Excluding the two unsatisfied patients, there were six (10%) major complications in the late postoperative period (Table 3).

4. Discussion

IPP implantation is the last and definitive treatment choice for refractory erectile dysfunction or where conservative therapies are contraindicated. IPP implantation is usually a straight-forward operation. The satisfaction rates are the highest among all other ED treatments for both patients and partners [4, 5].

Complications of IPP implantation, while infrequent, can become serious and may be accompanied by severe morbidity and decreased satisfaction. These complications can be intraoperative or postoperative. Intraoperative complications include perforation of the tunica albuginea during dilatation of the corpora or perforation of the septum, with or without urethral injury, which can result in cavernosal crossover [6]. Depending on the size and location of perforation, the surgeon must determine whether continuation or cessation of the operation is appropriate.

Minor postoperative complications consist of wound hematomas and superficial wound infection. The most frequent and severe postoperative complication is infection, which always requires removal of the implant. Indeed, diabetics and neurological patients are in the highest risk for this complication. Revision surgery for any reason also carries a greater risk of infection [7].

To combat this infection risk, several measures are taken to reduce infection rates, including thorough washing on the day before surgery; admission on the day of surgery; shaving and scrubbing in the theatre; pre- and postoperative antibiotics; and a focus on completing the procedure as efficiently as possible so as to avoid trafficking in the theatre. Since antibiotic impregnated IPPs were introduced, the total infection rate declined from 2.5% to less than 1% for primary operations [8]. Other major postoperative complications include mechanical failure: erosion and protrusion of cylinders; “S-shaped” deformity of the penis; and glans deflection (SST deformity). Almost all of these postoperative complications require surgical repair.

Using a standardized system to report procedure-related complications has a number of advantages. It improves the quality of care by informing patients of the efficacy and safety of the procedure based on reliable data. Moreover, it helps surgeons to compare their results and improve both their technique and the management of those complications. And most importantly, because of the wide release of new inflatable penile implants, a uniform data reporting system is needed to compare the occurrence of complications among these products to aid surgeons in the most appropriate device choice [3, 9].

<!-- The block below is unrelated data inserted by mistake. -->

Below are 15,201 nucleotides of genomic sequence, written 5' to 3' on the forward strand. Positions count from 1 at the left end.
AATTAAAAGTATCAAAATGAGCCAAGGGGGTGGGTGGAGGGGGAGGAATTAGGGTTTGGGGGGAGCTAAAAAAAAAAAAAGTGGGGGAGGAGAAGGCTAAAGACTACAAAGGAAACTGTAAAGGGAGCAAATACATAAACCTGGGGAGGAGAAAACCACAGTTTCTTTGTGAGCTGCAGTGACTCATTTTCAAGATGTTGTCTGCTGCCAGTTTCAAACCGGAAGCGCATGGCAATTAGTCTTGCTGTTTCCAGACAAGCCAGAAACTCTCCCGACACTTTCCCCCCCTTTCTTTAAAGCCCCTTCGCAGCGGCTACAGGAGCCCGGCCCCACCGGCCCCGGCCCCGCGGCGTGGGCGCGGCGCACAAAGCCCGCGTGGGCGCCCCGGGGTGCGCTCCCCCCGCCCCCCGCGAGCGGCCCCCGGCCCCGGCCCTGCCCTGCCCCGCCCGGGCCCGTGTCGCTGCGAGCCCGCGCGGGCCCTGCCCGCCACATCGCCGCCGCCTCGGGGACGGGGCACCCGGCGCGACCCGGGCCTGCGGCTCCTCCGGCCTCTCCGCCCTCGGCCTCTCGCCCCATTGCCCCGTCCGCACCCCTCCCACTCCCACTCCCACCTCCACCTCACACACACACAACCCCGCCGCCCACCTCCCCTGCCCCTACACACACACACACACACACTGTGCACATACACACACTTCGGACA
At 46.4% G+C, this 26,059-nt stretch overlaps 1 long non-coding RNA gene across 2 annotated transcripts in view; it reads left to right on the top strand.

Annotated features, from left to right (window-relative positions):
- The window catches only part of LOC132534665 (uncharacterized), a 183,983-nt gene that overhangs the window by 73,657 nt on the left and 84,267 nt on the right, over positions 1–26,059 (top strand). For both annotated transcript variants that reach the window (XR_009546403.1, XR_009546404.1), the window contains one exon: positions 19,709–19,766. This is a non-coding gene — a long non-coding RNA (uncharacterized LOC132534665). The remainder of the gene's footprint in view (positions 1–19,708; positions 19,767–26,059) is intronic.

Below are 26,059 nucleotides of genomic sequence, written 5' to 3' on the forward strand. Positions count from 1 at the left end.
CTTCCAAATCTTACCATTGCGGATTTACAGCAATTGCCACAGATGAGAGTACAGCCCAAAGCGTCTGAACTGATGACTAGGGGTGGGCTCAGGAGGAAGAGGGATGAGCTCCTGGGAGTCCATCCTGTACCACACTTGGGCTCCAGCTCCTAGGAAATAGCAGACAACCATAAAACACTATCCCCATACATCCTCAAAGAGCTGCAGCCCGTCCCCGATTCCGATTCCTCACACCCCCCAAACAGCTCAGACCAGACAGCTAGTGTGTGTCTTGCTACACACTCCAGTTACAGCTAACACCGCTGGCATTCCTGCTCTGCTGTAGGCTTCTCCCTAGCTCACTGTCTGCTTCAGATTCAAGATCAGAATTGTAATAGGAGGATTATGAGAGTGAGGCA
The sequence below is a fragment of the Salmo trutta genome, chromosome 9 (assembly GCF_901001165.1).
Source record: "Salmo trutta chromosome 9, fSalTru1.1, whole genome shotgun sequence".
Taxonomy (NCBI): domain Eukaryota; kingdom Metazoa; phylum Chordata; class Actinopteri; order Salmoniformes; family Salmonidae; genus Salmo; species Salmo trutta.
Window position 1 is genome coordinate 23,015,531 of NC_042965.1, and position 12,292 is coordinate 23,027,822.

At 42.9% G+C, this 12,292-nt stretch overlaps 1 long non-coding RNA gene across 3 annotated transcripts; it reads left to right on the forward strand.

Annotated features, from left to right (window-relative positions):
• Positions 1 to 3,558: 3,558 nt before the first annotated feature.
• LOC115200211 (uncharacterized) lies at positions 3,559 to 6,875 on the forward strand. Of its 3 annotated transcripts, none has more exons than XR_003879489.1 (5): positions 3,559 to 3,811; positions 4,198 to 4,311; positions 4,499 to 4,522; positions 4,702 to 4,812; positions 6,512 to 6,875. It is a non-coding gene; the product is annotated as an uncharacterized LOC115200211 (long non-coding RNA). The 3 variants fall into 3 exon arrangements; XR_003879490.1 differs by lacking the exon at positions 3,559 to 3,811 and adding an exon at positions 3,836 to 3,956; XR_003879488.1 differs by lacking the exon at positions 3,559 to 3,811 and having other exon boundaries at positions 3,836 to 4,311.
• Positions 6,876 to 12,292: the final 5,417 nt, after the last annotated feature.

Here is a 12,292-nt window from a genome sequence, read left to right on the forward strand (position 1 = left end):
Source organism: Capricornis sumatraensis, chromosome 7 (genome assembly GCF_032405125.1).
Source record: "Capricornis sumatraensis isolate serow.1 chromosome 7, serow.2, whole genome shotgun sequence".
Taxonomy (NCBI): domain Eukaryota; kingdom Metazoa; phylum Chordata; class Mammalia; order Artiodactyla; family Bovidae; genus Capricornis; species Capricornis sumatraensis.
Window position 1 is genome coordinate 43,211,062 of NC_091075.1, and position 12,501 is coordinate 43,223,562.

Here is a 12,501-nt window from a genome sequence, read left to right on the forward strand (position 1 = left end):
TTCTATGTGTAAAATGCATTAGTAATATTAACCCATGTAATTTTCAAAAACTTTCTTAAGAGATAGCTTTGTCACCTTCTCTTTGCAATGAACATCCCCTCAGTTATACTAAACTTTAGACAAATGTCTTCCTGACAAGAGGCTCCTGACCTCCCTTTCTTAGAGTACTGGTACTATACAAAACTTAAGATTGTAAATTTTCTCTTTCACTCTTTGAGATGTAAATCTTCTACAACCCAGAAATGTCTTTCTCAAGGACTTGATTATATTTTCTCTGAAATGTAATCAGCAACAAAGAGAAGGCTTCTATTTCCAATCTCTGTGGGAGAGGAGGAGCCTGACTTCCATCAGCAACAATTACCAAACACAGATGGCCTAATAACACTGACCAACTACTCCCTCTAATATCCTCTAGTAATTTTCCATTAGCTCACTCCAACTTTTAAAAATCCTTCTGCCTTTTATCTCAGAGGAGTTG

The Clavien complication grading system is a severity grading system developed by Clavien et al. and published in 1992. This complication grading system ranks complications based on the magnitude of the intervention(s) required to treat them and whether those complications cause permanent injury or death. In 2004, the Clavien complication grading system was modified to include more observational/conservative treatment complications [2, 10].

In the field of urology, many surgical procedures have been evaluated with the use of Clavien-Dindo grading system. This grading system offers user facility and an objective measurement that has enjoyed increasing acceptance in many centers [3, 11]. Various papers have studied penile prosthesis implantation complications, but heretofore, no publications have utilized the Clavien-Dindo grading system [1214].

Beyond the Clavien system, many other complication severity grading systems have been proposed. Recently, Beilan et al., encouraged by the results of general surgery colleagues, used the postoperative morbidity index (PMI) in 11 common urologic procedures. This is a new quantitative severity-weighing of postoperative complications, where an index of 0 indicates no complication in any patient and an index of 1 indicates that all patients who underwent a specific procedure died. To calculate the PMI for each operative procedure, the severity of all the complications for all patients who underwent the corresponding procedure are totaled and then divided by the total number of patients. The PMI of inflatable penile prosthesis was calculated to 0.093 with a severity index of 0.336, falling within the median range of the 11 procedures [12].